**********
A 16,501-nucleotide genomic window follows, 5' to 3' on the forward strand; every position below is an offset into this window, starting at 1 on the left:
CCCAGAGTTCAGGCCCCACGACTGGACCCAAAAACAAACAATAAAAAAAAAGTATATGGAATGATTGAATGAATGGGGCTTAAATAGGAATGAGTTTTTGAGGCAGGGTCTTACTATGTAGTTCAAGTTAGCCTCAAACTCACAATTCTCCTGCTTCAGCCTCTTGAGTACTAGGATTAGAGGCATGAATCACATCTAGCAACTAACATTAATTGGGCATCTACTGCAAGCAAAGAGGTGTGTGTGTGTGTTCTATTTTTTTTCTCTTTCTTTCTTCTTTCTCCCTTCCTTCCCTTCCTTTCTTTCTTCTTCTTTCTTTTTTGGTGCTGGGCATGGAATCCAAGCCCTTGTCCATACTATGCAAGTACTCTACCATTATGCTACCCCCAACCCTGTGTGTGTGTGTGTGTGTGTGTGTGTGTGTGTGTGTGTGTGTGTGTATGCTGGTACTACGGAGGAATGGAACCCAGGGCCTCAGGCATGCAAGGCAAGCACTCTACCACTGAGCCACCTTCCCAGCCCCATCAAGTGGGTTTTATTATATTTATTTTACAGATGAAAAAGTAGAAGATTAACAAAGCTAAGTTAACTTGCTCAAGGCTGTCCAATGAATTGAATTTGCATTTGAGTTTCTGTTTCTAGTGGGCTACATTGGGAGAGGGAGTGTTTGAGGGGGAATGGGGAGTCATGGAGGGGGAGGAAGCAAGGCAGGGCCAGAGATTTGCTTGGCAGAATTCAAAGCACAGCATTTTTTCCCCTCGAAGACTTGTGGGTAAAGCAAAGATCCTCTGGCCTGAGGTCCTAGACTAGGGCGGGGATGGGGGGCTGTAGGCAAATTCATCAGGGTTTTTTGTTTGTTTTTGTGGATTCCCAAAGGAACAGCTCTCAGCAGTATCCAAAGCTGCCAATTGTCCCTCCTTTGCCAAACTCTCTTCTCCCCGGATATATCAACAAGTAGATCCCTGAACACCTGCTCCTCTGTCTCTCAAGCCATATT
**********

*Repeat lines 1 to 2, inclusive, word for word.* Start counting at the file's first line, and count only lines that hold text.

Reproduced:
A 16,501-nucleotide genomic window follows, 5' to 3' on the forward strand; every position below is an offset into this window, starting at 1 on the left:
CCCAGAGTTCAGGCCCCACGACTGGACCCAAAAACAAACAATAAAAAAAAAGTATATGGAATGATTGAATGAATGGGGCTTAAATAGGAATGAGTTTTTGAGGCAGGGTCTTACTATGTAGTTCAAGTTAGCCTCAAACTCACAATTCTCCTGCTTCAGCCTCTTGAGTACTAGGATTAGAGGCATGAATCACATCTAGCAACTAACATTAATTGGGCATCTACTGCAAGCAAAGAGGTGTGTGTGTGTGTTCTATTTTTTTTCTCTTTCTTTCTTCTTTCTCCCTTCCTTCCCTTCCTTTCTTTCTTCTTCTTTCTTTTTTGGTGCTGGGCATGGAATCCAAGCCCTTGTCCATACTATGCAAGTACTCTACCATTATGCTACCCCCAACCCTGTGTGTGTGTGTGTGTGTGTGTGTGTGTGTGTGTGTGTGTGTGTGTATGCTGGTACTACGGAGGAATGGAACCCAGGGCCTCAGGCATGCAAGGCAAGCACTCTACCACTGAGCCACCTTCCCAGCCCCATCAAGTGGGTTTTATTATATTTATTTTACAGATGAAAAAGTAGAAGATTAACAAAGCTAAGTTAACTTGCTCAAGGCTGTCCAATGAATTGAATTTGCATTTGAGTTTCTGTTTCTAGTGGGCTACATTGGGAGAGGGAGTGTTTGAGGGGGAATGGGGAGTCATGGAGGGGGAGGAAGCAAGGCAGGGCCAGAGATTTGCTTGGCAGAATTCAAAGCACAGCATTTTTTCCCCTCGAAGACTTGTGGGTAAAGCAAAGATCCTCTGGCCTGAGGTCCTAGACTAGGGCGGGGATGGGGGGCTGTAGGCAAATTCATCAGGGTTTTTTGTTTGTTTTTGTGGATTCCCAAAGGAACAGCTCTCAGCAGTATCCAAAGCTGCCAATTGTCCCTCCTTTGCCAAACTCTCTTCTCCCCGGATATATCAACAAGTAGATCCCTGAACACCTGCTCCTCTGTCTCTCAAGCCATATT